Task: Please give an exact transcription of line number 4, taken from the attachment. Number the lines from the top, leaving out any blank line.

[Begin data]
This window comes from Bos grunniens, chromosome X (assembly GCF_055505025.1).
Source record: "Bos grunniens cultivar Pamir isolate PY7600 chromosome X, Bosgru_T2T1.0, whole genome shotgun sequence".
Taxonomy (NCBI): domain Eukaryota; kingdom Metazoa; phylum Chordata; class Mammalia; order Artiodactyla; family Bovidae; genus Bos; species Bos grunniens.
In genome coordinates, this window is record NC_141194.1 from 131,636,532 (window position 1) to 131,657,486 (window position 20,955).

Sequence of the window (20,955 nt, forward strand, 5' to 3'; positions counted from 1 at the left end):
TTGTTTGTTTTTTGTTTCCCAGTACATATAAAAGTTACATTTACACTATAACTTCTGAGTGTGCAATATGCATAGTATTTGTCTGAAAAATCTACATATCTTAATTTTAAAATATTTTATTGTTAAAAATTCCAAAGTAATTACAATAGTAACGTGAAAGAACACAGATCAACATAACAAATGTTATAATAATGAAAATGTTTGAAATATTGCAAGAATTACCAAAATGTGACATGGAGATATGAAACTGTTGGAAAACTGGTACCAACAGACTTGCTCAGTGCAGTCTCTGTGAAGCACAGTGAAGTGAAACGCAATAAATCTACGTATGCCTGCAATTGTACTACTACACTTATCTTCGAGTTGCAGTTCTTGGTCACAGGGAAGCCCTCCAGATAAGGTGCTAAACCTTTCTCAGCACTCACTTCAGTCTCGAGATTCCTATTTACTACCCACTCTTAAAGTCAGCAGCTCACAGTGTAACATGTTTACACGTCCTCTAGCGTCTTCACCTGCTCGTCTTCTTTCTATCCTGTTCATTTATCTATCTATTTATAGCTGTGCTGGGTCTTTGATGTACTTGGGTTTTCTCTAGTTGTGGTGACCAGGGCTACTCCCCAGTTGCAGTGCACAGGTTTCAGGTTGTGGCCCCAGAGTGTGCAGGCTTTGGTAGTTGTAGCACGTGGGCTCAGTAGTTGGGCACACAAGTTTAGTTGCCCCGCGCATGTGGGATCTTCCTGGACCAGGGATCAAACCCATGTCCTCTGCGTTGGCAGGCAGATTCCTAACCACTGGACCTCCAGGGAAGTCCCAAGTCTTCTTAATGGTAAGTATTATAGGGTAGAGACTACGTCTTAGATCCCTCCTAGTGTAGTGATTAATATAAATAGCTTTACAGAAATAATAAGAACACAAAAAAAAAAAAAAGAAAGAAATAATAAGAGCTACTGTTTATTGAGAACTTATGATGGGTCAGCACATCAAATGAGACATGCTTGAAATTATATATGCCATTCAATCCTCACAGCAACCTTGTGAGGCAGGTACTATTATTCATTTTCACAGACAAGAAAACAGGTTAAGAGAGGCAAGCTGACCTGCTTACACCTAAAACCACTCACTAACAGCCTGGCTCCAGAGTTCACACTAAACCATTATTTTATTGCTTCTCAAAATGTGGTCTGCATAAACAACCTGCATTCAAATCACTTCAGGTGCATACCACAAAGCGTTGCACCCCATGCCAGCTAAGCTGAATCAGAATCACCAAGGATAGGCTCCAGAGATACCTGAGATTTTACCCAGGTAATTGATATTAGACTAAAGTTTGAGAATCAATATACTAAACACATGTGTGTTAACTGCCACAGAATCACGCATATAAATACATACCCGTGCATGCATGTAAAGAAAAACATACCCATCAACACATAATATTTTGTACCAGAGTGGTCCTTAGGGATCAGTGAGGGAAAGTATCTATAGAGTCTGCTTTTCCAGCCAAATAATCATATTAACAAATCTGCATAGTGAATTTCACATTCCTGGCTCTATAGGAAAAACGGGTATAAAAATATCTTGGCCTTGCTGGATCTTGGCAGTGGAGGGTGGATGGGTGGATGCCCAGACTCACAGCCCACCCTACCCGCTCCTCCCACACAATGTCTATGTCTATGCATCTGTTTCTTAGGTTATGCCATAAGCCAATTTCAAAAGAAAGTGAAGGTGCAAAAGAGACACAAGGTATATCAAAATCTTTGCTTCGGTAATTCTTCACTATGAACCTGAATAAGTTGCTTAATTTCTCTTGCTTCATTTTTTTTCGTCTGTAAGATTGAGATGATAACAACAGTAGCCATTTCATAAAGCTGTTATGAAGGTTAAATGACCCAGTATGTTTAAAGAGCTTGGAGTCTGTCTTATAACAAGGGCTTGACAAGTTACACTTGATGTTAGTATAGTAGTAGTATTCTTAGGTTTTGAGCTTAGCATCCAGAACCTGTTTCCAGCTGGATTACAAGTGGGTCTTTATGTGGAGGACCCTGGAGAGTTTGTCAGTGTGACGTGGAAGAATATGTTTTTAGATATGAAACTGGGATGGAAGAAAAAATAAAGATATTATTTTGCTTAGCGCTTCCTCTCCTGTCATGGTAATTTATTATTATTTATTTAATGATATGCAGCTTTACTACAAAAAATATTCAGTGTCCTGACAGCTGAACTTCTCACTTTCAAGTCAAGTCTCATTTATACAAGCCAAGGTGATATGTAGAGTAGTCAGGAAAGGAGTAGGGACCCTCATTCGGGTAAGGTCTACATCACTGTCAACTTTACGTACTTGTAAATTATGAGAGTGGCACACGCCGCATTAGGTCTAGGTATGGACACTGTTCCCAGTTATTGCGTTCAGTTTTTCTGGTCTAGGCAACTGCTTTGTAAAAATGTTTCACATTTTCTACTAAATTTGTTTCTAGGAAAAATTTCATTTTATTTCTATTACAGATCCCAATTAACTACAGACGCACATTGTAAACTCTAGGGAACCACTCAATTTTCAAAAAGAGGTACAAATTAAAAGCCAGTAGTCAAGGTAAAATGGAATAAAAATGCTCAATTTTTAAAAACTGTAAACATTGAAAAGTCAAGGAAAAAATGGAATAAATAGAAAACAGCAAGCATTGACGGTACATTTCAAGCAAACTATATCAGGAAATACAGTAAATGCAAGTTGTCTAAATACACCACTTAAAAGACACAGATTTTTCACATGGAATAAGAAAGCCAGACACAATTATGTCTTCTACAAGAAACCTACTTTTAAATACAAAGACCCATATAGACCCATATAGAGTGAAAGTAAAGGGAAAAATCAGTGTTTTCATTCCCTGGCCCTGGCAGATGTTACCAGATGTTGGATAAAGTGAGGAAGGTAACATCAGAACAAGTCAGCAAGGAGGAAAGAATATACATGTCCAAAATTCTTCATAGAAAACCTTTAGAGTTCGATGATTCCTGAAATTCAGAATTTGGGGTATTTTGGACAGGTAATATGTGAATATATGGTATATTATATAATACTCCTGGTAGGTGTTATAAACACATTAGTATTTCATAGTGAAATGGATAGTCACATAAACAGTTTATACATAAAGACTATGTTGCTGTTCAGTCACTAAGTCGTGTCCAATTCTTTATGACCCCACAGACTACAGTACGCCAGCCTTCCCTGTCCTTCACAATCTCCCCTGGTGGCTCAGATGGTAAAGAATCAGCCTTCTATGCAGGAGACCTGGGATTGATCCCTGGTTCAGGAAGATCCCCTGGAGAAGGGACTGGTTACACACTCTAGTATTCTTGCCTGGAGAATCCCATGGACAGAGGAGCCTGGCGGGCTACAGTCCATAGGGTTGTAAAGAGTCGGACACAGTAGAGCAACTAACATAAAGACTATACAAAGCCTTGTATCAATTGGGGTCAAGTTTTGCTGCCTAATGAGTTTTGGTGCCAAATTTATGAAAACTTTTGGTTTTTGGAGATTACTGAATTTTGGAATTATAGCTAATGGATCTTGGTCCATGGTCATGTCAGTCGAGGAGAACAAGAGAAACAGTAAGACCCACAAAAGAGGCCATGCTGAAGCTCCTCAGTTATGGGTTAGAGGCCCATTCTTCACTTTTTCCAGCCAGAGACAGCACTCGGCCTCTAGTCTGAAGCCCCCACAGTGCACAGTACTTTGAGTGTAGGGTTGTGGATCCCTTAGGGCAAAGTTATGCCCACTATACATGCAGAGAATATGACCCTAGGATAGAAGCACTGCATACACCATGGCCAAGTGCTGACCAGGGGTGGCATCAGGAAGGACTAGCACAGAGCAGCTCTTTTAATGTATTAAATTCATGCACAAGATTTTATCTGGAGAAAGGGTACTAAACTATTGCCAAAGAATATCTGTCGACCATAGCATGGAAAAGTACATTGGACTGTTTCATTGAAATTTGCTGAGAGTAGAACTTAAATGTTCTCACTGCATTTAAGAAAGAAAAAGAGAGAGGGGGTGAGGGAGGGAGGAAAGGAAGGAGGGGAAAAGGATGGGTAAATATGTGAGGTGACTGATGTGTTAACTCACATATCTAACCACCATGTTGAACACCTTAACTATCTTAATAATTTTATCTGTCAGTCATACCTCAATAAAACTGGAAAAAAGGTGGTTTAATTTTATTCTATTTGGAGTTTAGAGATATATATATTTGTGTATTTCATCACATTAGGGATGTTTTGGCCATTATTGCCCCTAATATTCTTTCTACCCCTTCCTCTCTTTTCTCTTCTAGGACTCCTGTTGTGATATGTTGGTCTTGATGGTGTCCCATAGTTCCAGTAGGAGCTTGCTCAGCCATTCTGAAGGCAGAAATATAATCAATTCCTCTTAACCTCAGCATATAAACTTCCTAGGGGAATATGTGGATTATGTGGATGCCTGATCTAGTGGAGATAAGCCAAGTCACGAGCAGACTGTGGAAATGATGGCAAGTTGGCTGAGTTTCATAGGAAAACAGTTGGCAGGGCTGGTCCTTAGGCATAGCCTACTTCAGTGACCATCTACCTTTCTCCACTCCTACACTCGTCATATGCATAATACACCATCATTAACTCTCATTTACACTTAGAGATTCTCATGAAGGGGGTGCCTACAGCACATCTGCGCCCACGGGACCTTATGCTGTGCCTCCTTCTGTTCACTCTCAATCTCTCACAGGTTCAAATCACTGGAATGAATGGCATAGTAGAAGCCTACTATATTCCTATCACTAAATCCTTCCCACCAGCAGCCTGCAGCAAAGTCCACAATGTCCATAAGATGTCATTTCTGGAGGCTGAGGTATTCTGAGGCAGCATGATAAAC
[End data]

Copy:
In genome coordinates, this window is record NC_141194.1 from 131,636,532 (window position 1) to 131,657,486 (window position 20,955).